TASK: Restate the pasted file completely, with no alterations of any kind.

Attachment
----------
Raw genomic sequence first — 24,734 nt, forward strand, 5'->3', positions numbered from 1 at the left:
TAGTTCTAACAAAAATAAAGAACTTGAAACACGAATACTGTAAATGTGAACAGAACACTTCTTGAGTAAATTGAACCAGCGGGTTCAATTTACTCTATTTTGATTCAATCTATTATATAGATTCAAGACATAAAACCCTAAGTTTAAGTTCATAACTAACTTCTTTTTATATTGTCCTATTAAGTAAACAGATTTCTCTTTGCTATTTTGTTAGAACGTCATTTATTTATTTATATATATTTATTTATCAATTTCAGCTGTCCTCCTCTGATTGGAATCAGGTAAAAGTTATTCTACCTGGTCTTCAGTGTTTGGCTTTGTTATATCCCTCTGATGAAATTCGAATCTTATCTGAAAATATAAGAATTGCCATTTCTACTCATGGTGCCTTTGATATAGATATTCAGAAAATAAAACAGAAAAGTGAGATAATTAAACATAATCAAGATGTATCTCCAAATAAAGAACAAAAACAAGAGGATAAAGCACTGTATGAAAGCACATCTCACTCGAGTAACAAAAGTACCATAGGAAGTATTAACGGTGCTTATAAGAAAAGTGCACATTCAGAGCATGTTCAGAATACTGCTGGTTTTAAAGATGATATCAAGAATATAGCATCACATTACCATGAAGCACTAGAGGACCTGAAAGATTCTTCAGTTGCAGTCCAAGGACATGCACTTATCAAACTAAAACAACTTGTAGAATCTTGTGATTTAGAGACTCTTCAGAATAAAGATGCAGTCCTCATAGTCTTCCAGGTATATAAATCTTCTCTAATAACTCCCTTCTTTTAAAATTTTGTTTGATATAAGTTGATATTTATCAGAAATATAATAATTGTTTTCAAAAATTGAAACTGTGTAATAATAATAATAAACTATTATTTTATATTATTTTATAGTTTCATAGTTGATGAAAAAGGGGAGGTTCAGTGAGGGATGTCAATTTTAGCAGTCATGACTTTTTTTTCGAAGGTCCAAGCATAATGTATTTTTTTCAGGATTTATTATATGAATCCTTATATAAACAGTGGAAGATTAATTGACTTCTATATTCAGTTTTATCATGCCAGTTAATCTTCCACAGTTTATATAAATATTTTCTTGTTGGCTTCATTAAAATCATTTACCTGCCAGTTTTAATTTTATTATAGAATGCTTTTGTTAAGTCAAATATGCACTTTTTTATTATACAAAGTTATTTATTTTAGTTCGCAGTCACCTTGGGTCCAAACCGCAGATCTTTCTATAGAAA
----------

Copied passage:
Raw genomic sequence first — 24,734 nt, forward strand, 5'->3', positions numbered from 1 at the left:
TAGTTCTAACAAAAATAAAGAACTTGAAACACGAATACTGTAAATGTGAACAGAACACTTCTTGAGTAAATTGAACCAGCGGGTTCAATTTACTCTATTTTGATTCAATCTATTATATAGATTCAAGACATAAAACCCTAAGTTTAAGTTCATAACTAACTTCTTTTTATATTGTCCTATTAAGTAAACAGATTTCTCTTTGCTATTTTGTTAGAACGTCATTTATTTATTTATATATATTTATTTATCAATTTCAGCTGTCCTCCTCTGATTGGAATCAGGTAAAAGTTATTCTACCTGGTCTTCAGTGTTTGGCTTTGTTATATCCCTCTGATGAAATTCGAATCTTATCTGAAAATATAAGAATTGCCATTTCTACTCATGGTGCCTTTGATATAGATATTCAGAAAATAAAACAGAAAAGTGAGATAATTAAACATAATCAAGATGTATCTCCAAATAAAGAACAAAAACAAGAGGATAAAGCACTGTATGAAAGCACATCTCACTCGAGTAACAAAAGTACCATAGGAAGTATTAACGGTGCTTATAAGAAAAGTGCACATTCAGAGCATGTTCAGAATACTGCTGGTTTTAAAGATGATATCAAGAATATAGCATCACATTACCATGAAGCACTAGAGGACCTGAAAGATTCTTCAGTTGCAGTCCAAGGACATGCACTTATCAAACTAAAACAACTTGTAGAATCTTGTGATTTAGAGACTCTTCAGAATAAAGATGCAGTCCTCATAGTCTTCCAGGTATATAAATCTTCTCTAATAACTCCCTTCTTTTAAAATTTTGTTTGATATAAGTTGATATTTATCAGAAATATAATAATTGTTTTCAAAAATTGAAACTGTGTAATAATAATAATAAACTATTATTTTATATTATTTTATAGTTTCATAGTTGATGAAAAAGGGGAGGTTCAGTGAGGGATGTCAATTTTAGCAGTCATGACTTTTTTTTCGAAGGTCCAAGCATAATGTATTTTTTTCAGGATTTATTATATGAATCCTTATATAAACAGTGGAAGATTAATTGACTTCTATATTCAGTTTTATCATGCCAGTTAATCTTCCACAGTTTATATAAATATTTTCTTGTTGGCTTCATTAAAATCATTTACCTGCCAGTTTTAATTTTATTATAGAATGCTTTTGTTAAGTCAAATATGCACTTTTTTATTATACAAAGTTATTTATTTTAGTTCGCAGTCACCTTGGGTCCAAACCGCAGATCTTTCTATAGAAA